Scoundrel Time

Two Poems by Martha Silano

Why Are You Always So Angry?

Because your soul turned out to be soil.

Because your wonderful is a wind drill.

Because you surprised me with sulfide.

Because you hiss like melting steel.

Because instead of a case of tuna,
you brought home a case of Tina.

Because you’d prefer me in a prom dress,
not writing a poem of address.

Because you’ll never understand my icy middle.

Because I asked to be an undergraduate
and you gave me an undergarment.

Because your envy entombs me.

Because your protuberance kept popping up in my texts.

Because for centuries you painted me reclining on a divan.

Because instead of being given kudos,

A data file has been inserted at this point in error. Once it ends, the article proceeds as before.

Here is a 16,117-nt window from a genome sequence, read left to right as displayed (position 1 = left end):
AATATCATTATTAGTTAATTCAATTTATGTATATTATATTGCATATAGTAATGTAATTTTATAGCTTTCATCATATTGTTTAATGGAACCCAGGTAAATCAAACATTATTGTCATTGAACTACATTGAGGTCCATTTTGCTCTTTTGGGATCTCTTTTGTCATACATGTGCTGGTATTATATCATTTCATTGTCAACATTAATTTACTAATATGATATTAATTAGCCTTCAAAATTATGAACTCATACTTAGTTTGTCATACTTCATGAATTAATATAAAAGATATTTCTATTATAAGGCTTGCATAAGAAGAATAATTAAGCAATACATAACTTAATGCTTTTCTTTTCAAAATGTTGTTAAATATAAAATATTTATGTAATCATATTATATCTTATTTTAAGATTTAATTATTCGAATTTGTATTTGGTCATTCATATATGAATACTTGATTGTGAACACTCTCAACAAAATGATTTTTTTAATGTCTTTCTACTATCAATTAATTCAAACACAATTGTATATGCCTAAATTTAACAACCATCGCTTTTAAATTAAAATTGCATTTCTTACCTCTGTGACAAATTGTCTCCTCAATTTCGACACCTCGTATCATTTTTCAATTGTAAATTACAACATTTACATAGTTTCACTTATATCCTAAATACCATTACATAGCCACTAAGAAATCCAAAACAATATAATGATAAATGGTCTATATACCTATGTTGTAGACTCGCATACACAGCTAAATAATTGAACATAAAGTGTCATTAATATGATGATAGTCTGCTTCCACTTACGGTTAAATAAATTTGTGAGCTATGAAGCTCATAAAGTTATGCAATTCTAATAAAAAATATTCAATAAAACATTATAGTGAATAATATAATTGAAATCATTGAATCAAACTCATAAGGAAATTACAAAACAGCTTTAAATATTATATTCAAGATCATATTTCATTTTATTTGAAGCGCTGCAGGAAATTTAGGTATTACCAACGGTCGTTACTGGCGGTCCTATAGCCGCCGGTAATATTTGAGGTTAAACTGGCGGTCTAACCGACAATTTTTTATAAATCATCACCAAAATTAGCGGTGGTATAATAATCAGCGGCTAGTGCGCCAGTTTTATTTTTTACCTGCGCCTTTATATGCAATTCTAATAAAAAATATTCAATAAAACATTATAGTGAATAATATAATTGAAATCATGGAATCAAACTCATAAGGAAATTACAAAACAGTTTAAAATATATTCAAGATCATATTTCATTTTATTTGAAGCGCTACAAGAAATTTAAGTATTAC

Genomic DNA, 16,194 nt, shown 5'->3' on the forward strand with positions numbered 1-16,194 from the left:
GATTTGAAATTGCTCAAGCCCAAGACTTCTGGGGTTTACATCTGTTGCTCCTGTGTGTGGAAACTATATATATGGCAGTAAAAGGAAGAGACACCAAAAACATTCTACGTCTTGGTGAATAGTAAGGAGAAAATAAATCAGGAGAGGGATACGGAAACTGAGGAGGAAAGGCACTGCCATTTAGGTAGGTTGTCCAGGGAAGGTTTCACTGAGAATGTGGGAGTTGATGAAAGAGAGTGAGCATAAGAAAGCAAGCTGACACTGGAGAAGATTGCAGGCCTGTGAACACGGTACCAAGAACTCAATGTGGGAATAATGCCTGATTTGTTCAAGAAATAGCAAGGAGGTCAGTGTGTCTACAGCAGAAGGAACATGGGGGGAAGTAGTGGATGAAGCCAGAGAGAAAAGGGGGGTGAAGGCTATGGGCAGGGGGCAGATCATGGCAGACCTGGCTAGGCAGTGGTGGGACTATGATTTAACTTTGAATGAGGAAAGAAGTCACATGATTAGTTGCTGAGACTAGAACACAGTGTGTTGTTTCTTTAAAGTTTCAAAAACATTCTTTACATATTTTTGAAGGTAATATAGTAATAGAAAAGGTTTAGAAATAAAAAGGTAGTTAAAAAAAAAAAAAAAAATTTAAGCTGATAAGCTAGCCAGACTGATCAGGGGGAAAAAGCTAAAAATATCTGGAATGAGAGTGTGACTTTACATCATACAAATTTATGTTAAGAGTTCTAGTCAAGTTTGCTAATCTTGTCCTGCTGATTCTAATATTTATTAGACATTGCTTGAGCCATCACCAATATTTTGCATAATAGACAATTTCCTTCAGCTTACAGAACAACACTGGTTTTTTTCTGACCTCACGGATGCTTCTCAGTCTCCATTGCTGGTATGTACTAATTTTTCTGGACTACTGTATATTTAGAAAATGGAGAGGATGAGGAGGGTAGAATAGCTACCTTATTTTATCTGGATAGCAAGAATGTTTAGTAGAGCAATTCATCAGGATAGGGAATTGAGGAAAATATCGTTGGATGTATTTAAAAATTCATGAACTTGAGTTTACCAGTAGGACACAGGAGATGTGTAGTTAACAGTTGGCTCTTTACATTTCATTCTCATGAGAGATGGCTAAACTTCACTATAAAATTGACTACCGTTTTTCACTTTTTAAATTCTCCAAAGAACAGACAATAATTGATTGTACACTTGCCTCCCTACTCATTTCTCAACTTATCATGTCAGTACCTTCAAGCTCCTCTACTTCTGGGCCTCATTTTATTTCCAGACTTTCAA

you wanted me stuck in a line at a kiosk.

Because you stole my propane.

Because I don’t find your fire hose gorgeous.

Because my patience runs into walls like a Robovac.

Because you make me sob like a sweaty avocado.

Because tomorrow might as well be Toledo.

Because you put me in the shit suite.

Because it’s better to divorce and conquer.

Because you’re singing singed me.


Just before twenty-five fourth graders crouched beneath
a table to be instructed on the imperatives of silence and calm,

I was teaching a lesson on haiku.
Sharing on the overhead a photo
of a frog, an example from Basho,

telling them they no longer needed
to count on their fingers, 5/7/5.
Beginning to turn their attention

to the world outside the classroom,
to a cherry tree in full bloom,
asking them to watch the petals

breaking free with each small gust,
to consider what the petals resembled.
Javier wildly waved: Snow!

Addison wrote a forest is scary.
Some were whispering.
One was confused.

One asked Do we have to?
Then we were quiet like the petals
falling to the ground.





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